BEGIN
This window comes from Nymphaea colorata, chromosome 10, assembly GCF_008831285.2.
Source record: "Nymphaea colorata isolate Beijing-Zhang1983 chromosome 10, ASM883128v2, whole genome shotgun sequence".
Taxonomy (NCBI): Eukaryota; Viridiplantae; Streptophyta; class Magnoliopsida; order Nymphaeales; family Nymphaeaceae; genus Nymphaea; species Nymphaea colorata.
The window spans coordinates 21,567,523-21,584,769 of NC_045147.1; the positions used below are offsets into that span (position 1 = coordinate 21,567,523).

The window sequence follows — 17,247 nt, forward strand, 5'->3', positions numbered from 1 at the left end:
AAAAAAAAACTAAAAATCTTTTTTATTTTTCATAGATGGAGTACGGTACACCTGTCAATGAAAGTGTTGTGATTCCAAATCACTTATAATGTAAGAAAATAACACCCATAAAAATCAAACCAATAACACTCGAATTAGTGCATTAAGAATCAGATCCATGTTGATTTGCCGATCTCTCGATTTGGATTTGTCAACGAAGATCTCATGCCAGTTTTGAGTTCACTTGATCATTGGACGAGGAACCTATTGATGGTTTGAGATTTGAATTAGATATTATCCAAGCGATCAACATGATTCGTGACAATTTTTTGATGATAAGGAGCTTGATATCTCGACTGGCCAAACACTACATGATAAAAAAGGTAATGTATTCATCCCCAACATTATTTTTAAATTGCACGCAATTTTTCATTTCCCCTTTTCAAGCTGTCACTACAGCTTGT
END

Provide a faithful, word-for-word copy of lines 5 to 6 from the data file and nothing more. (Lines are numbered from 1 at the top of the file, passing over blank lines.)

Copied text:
The window sequence follows — 17,247 nt, forward strand, 5'->3', positions numbered from 1 at the left end:
AAAAAAAAACTAAAAATCTTTTTTATTTTTCATAGATGGAGTACGGTACACCTGTCAATGAAAGTGTTGTGATTCCAAATCACTTATAATGTAAGAAAATAACACCCATAAAAATCAAACCAATAACACTCGAATTAGTGCATTAAGAATCAGATCCATGTTGATTTGCCGATCTCTCGATTTGGATTTGTCAACGAAGATCTCATGCCAGTTTTGAGTTCACTTGATCATTGGACGAGGAACCTATTGATGGTTTGAGATTTGAATTAGATATTATCCAAGCGATCAACATGATTCGTGACAATTTTTTGATGATAAGGAGCTTGATATCTCGACTGGCCAAACACTACATGATAAAAAAGGTAATGTATTCATCCCCAACATTATTTTTAAATTGCACGCAATTTTTCATTTCCCCTTTTCAAGCTGTCACTACAGCTTGT